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I like to document my signal slot connections (e.g. the connections in a special situation) with UML. I'm using the Enterprise Architect, and when having more than 5 Signals and/or Slots per class, it's getting very confusing. I tried the Flow Diagram and the Component Diagram:

Flow Diagrams: I modeled my classes as Processes and used the Ports for my signals/slots.

Component Diagrams: I used the Components for my classes and the Interfaces for my signal slots.

Do you have any experience with modeling signal/slots and what would you suggest? Are there any solutions which fit better for signal/slots?

Charly

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I've always used the Sequence Diagram because I've found the 'lifelines' system of showing a transfer of flow between objects a natural fit to the signal/slots pattern. A quote from the wikipedia article linked to above:

A sequence diagram shows, as parallel vertical lines (lifelines), different processes or objects that live simultaneously, and, as horizontal arrows, the messages exchanged between them, in the order in which they occur. This allows the specification of simple runtime scenarios in a graphical manner.

Seems to agree with this viewpoint, and it's pretty easy to read.

As for the order in which slots are called, the Qt documentation clarifies this:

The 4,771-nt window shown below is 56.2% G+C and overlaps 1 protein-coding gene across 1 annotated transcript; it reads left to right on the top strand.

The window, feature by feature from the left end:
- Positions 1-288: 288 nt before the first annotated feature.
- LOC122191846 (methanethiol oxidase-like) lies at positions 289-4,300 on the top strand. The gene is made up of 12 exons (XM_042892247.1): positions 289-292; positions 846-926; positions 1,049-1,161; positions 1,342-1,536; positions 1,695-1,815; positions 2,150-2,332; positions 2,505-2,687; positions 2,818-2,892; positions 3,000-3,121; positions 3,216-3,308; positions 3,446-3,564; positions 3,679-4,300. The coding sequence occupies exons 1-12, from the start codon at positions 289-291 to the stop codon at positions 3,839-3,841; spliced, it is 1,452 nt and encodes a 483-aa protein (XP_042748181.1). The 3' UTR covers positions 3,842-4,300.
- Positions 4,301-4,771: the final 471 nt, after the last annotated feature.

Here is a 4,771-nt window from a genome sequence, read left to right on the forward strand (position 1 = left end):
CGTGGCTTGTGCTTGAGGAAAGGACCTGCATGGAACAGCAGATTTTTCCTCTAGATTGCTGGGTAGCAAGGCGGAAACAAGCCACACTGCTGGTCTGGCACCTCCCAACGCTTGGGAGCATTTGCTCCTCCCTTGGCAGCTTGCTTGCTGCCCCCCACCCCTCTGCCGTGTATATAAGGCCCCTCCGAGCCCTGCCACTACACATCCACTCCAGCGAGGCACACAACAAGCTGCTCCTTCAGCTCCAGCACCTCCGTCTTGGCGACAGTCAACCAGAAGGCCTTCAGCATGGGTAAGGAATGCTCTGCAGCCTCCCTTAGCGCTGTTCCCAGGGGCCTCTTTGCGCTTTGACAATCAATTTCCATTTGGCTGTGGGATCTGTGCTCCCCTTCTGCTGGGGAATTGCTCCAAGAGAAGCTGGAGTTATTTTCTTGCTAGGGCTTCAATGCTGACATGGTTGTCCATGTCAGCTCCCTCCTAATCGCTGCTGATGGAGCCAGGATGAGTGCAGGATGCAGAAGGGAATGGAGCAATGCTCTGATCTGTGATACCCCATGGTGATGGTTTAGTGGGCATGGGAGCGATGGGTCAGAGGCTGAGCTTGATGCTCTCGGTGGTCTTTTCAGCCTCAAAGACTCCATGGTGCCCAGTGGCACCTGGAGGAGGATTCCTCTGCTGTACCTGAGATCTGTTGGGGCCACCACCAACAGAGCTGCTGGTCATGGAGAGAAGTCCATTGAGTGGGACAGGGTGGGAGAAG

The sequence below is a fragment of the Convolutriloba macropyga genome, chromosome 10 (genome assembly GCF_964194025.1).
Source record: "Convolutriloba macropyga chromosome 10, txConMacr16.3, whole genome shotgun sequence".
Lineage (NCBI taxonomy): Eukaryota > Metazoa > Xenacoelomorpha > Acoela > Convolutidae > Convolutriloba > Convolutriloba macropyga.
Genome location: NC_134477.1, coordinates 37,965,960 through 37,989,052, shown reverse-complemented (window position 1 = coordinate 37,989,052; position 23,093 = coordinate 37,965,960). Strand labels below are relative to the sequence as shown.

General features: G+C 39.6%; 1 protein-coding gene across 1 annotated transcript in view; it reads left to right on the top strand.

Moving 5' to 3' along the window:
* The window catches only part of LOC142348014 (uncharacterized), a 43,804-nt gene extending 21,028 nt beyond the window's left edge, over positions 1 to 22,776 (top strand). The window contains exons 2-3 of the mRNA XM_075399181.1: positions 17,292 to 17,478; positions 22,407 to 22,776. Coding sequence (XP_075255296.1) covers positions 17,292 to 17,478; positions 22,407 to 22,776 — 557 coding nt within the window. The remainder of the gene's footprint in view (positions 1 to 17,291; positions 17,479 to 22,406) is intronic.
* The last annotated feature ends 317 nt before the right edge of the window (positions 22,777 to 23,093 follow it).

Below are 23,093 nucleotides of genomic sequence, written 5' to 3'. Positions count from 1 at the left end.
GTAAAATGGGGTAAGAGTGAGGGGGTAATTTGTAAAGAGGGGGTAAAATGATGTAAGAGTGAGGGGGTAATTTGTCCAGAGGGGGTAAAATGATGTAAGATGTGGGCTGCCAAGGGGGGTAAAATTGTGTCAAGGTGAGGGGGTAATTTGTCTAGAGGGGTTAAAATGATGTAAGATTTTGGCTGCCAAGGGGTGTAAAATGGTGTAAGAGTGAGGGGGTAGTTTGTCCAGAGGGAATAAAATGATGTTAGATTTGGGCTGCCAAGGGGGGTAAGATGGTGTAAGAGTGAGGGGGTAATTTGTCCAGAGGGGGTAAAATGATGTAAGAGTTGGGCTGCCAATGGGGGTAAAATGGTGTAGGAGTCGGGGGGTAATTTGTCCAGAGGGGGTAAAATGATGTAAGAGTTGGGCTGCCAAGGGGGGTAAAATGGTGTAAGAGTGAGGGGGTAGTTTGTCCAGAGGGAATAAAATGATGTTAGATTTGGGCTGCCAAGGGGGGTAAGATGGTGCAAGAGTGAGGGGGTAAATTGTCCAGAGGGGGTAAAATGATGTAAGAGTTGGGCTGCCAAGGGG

If several slots are connected to one signal, the slots will be executed one after the other, in the order they have been connected, when the signal is emitted.

Timing is a relative term, and can be used to designate whatever you want it to: just so long as you're consistent and clear about what you're communicating, nobody will mind.

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But a Sequence Diagram contains much more information, than just the signal/slots. E.g. I don't know the timing and sequence of the signal slots. And if I have 5 objects, where each communicates with the others - the sequence diagram gets rapidly very huge! – Charly Jan 11 '12 at 16:53
    
@Charly I've amended my answer, rather than write a reply down here :). – Liam M Jan 12 '12 at 3:24

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